For generations the port city of Mersin on Turkey’s Mediterranean coast has prided itself as a colourful reflection of Turkey’s cultural diversity, with a mixed Turkish, Kurdish and Arabic population.
Now, the city, which lies to the east of the popular holiday resort of Antalya, is struggling to retain this spirit of tolerance as the arrival of refugees from Syria means competition for scarce resources and limited public services create new divisions while Turkey faces an economic downturn.
Part of the central neighbourhood of Akdeniz has become “Little Damascus” to many locals and, although they were largely sympathetic to the new arrivals when they first moved in, Syrians are often now regarded as an unwelcome addition.
“Fifteen years ago this place was doing well but now it’s crashed,” said 63-year-old Dogan Gul as he gestured around his small grocery shop in the heart of Akdeniz.
“The Syrians don’t come here. They use their own shops and the big supermarkets because the government gives them cards they can use there for free [goods]. I have Arab background myself, but these Syrians are not like us, they don’t integrate. Relations are not good and when the economy gets worse, relations with the Syrians will get worse as well.”
Tension between locals and refugees has already broken into violence. Two years ago, the Adanalioglu district on the outskirts of Mersin was the scene of rioting between Syrians and locals that left dozens injured and forced the authorities to temporarily relocate refugee families.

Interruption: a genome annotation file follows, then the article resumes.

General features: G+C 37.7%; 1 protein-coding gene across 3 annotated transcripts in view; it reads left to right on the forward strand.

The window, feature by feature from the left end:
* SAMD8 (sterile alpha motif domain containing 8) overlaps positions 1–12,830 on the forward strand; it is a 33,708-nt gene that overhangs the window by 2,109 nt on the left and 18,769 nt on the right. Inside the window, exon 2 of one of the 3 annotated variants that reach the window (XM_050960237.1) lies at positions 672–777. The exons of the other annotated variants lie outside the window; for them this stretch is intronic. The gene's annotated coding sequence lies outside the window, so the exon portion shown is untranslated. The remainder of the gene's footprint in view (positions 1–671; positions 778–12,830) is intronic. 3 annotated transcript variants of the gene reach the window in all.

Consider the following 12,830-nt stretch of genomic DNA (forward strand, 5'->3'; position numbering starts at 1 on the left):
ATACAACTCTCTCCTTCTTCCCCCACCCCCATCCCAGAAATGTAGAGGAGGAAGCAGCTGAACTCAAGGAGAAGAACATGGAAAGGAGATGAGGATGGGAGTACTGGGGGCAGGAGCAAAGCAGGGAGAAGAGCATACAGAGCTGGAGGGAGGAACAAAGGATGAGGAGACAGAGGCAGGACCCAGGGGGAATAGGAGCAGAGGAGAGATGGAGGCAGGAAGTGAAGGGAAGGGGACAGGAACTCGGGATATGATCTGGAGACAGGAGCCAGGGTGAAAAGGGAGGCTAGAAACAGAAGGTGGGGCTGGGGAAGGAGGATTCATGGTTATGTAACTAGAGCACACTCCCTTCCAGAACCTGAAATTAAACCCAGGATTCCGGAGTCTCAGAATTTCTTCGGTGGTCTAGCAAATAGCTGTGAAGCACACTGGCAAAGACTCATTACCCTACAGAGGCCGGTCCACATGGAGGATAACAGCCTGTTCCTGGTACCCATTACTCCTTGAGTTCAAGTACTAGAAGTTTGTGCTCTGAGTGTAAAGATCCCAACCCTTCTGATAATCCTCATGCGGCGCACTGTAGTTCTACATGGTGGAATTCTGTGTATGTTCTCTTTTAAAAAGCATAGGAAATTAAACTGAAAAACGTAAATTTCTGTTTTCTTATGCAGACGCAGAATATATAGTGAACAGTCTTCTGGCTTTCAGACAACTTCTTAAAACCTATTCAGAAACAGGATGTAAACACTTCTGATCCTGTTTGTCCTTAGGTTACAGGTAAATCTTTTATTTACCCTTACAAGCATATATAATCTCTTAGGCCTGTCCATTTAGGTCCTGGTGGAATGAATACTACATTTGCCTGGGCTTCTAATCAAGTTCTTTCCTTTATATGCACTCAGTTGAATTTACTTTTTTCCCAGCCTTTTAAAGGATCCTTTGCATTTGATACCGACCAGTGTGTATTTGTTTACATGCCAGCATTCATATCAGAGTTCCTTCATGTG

This atmosphere, as well as rising rents that many locals blame on the arrival of Syrians, has resulted in many of Akdeniz’s original residents moving out of the neighbourhood.
“In the past, the most expensive house in this neighbourhood was 900 Turkish liras [Dh955] a month but now that’s the price for the cheapest,” said estate agent Hatice Celikbas.
“The Syrians live in better conditions than most Turkish citizens. I would say 40 per cent of people have left the neighbourhood now. If you look in the street there are hardly any Turks left. This country has been damaged by these people.”
In the workplace, Syrian newcomers have largely been pitted against Kurds in competition for low-income jobs in sectors such as agriculture and construction.
“Syrians are used as cheap labour in jobs that Kurds used to do,” said Selim Zuberi, who worked for a refugee charity until it ran out of funding.
“Business owners are just exploiting Syrians the way they used to exploit Kurds and they’re having to pay even less in wages now. They used to pay 100 liras – it’s now 20 or 30 liras for a Syrian worker.”
Canan Yuce, a former city councillor for the leftist pro-Kurdish Peoples’ Democratic Party, said the refugees had also replaced the Kurdish population in another way – as scapegoats for society’s ills.
“It’s true that unemployment increased for local people because Syrians work for less money and the rents doubled or tripled,” she said. “This is a common problem for Mersin because it’s a place that’s historically a migration destination. But the only thing that changed is that before Kurds were blamed, and now it’s Syrians.”
Most Syrians are reluctant to complain about their treatment at the hands of a country that has accepted about four million refugees, the bulk of whom fled from Syria’s civil war after it erupted in 2011. However, they say a recent crackdown by police on unregistered refugees or those who have broken travel restrictions has affected even those living legitimately.
“Life is good here but the police have caused a lot of problems for us recently,” said Hussein, a Syrian cafe manager. “When I walk to my home a few blocks away, I am always stopped by the police to check my documents. This didn’t happen before.